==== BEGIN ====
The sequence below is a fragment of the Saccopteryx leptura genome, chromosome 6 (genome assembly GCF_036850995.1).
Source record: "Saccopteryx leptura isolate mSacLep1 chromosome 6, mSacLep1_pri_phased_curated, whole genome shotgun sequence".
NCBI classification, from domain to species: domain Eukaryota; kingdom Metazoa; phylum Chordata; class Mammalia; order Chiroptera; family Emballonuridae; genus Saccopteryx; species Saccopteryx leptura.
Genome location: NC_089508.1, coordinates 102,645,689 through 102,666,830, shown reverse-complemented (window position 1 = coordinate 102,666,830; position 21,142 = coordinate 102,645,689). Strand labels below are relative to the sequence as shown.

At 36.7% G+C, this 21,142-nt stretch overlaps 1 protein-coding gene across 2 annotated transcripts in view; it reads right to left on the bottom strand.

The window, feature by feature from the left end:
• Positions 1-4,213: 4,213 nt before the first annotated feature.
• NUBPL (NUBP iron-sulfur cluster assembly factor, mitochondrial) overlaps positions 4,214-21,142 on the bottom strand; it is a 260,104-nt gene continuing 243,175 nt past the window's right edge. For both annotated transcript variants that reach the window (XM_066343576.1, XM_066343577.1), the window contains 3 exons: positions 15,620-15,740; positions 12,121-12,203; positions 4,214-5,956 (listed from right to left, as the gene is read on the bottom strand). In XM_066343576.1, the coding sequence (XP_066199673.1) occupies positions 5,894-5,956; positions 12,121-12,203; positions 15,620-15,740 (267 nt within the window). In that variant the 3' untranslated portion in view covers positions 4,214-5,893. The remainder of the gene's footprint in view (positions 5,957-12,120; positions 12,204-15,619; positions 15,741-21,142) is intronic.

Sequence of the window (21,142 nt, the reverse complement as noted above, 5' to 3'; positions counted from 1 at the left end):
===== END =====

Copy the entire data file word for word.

The sequence below is a fragment of the Saccopteryx leptura genome, chromosome 6 (genome assembly GCF_036850995.1).
Source record: "Saccopteryx leptura isolate mSacLep1 chromosome 6, mSacLep1_pri_phased_curated, whole genome shotgun sequence".
NCBI classification, from domain to species: domain Eukaryota; kingdom Metazoa; phylum Chordata; class Mammalia; order Chiroptera; family Emballonuridae; genus Saccopteryx; species Saccopteryx leptura.
Genome location: NC_089508.1, coordinates 102,645,689 through 102,666,830, shown reverse-complemented (window position 1 = coordinate 102,666,830; position 21,142 = coordinate 102,645,689). Strand labels below are relative to the sequence as shown.

At 36.7% G+C, this 21,142-nt stretch overlaps 1 protein-coding gene across 2 annotated transcripts in view; it reads right to left on the bottom strand.

The window, feature by feature from the left end:
• Positions 1-4,213: 4,213 nt before the first annotated feature.
• NUBPL (NUBP iron-sulfur cluster assembly factor, mitochondrial) overlaps positions 4,214-21,142 on the bottom strand; it is a 260,104-nt gene continuing 243,175 nt past the window's right edge. For both annotated transcript variants that reach the window (XM_066343576.1, XM_066343577.1), the window contains 3 exons: positions 15,620-15,740; positions 12,121-12,203; positions 4,214-5,956 (listed from right to left, as the gene is read on the bottom strand). In XM_066343576.1, the coding sequence (XP_066199673.1) occupies positions 5,894-5,956; positions 12,121-12,203; positions 15,620-15,740 (267 nt within the window). In that variant the 3' untranslated portion in view covers positions 4,214-5,893. The remainder of the gene's footprint in view (positions 5,957-12,120; positions 12,204-15,619; positions 15,741-21,142) is intronic.

Sequence of the window (21,142 nt, the reverse complement as noted above, 5' to 3'; positions counted from 1 at the left end):